"Hoppin' horntoads! You don't feed a kid that!"
O'Rourke Enterprises isn't entirely forgotten--the Sergeant's foremost thought is keeping his 50/50 business partner happy--but is firmly on the back burner as he and Agarn make every effort to keep the newborn placated. Ultimately a woman's touch is sought, and Wrangler Jane saves the day after her initial misunderstanding about Wilton having a baby.
A Gift from the Chief marks the sixth and final appearance for Edward Everett Horton as Roaring Chicken. The ageless Horton departed to take the role of Starkeeper in the revival of Carousel, and was replaced by J. Pat O'Malley as a nameless medicine man in The 86 Proof Spring and Here Comes the Tribe. Horton's inimitable delivery was missed, and his departure was initially thought to be temporary, but he soon found himself Wally Pipped as Don Diamond's Crazy Cat took over as Wild Eagle's more ambitious (and IMO even funnier) sidekick.
The Gordon/Goodman foray into sitcom freelancing was short-lived. The duo soon found steady comedy-variety work outside of Benny's occasional specials a season later with the Smothers Brothers, but did return to F TROOP for an encore that same year with For Whom the Bugle Tolls. Both of their contributions to the Fort Courage universe are amiable, among neither the best nor worst installments, but their second installment is the better of the two.
THINGS YOU LEARNED:
Chief Wild Eagle can't swim. Also, quite a few Army regulations, such as: "No children under 18 will be permitted to live within the confines of the fort." This was apparently repealed by the time of The Sergeant and The Kid.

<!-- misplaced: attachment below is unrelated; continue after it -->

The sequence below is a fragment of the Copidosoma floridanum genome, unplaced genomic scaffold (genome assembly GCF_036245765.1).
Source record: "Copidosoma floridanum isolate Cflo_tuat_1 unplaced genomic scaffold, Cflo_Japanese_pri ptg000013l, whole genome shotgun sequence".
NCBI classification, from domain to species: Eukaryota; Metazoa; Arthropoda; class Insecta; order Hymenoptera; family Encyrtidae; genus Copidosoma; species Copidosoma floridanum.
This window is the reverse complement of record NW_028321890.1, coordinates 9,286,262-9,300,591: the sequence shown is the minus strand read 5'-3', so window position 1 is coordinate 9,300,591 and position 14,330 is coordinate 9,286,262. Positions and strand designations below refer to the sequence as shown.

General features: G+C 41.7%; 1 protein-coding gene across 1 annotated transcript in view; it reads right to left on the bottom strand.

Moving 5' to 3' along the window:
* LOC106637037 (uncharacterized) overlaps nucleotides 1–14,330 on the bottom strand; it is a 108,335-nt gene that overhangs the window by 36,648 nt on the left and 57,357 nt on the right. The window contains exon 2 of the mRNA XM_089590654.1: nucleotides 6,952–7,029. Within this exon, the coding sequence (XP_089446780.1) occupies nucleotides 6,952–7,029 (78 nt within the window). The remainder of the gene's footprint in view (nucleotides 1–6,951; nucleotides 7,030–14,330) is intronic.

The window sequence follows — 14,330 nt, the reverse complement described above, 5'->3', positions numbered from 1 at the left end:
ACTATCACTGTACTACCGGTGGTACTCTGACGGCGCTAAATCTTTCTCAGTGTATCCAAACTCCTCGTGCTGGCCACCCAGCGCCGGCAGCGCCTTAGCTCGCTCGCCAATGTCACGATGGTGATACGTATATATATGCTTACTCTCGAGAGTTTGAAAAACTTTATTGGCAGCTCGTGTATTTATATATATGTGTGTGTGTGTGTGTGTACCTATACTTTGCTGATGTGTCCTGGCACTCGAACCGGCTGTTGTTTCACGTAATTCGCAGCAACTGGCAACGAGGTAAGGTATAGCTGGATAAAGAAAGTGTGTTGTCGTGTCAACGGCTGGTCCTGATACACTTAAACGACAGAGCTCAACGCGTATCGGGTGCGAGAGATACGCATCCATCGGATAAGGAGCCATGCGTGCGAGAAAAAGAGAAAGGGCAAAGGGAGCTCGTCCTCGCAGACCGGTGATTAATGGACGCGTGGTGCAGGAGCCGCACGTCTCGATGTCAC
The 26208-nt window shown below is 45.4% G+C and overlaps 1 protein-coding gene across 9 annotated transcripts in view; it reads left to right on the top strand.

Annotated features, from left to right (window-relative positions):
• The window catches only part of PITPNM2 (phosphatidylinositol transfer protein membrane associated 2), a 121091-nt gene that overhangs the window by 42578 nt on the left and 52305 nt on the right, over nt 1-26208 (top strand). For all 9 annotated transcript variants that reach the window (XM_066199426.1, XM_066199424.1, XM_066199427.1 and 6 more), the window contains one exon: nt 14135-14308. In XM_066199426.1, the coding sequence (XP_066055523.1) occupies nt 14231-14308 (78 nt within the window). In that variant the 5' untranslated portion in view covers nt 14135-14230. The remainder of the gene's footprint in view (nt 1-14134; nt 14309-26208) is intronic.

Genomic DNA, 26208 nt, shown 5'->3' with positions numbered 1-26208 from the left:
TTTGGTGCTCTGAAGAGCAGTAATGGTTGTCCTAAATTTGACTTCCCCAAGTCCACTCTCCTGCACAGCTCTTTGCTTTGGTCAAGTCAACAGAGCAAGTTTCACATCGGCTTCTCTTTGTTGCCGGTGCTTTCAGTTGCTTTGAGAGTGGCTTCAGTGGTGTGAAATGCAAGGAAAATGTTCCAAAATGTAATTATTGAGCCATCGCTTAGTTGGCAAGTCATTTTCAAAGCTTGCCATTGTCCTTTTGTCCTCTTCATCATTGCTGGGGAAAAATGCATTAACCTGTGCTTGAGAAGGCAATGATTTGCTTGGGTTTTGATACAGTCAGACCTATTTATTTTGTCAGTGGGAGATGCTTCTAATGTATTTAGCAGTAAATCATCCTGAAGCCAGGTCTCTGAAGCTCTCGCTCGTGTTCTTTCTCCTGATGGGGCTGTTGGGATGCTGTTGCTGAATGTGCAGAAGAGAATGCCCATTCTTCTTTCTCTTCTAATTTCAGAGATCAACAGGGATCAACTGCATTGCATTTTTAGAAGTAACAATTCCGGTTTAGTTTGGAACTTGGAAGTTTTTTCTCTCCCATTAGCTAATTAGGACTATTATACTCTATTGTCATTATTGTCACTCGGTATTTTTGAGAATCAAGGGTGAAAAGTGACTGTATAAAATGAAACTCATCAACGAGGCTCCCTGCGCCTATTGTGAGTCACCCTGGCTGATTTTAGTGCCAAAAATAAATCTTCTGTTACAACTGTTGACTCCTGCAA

WISE OLD HEKAWI SAYING?
"When a baby cries for its mother, the mother is going to be crying so much louder that nobody in camp gets any sleep, including Wild Eagle." Well, it actually makes sense, so it is probably the weakest of all wisdom from the Wild One.
PC OR NOT PC?
Obviously taking a child from its mother is a pretty primitive custom to be assigned to the more forward thinking Hekawis. On the other hand, Wild Eagle abolishes it in the coda (maybe Roaring Chicken's insistence caused him to be replaced??). Pointedly, Wrangler Jane's diplomacy is far more successful than the F troopers, so the ladies have their day in this one.
THE BOTTOM LINE:
Debuting Gordon and Goldman get the characters right, but the lines mostly fall flat after a decent first act and the conventions are followed rather than skewered. A Gift from the Chief isn't terrible, just ordinary--which makes it a lesser light in a season with a remarkably high batting average. It's a plot too common to other sitcoms, and far more fitting for most of them than for the F TROOP universe, which always did cynicism far better than sentiment. (** out of four)
F TROOP currently airs at 11 A.M. and 11:30 A.M. Central Time Monday through Thursday on Circle TV.
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Edward Everett Horton would later don Native American garb again for some guest roles on Batman. He also narrated the Fractured Fairy Tales segments of Rocky & His Friends/The Bullwinkle Show pre-F-Troop.
Horton spoofed his F TROOP role in his BATMAN appearance in 1966, playing "Screaming Chicken". F TROOP did a BATMAN in-joke on one of that season's episodes as well, and of course the two shows were back-to-back on ABC's Thursday night schedule.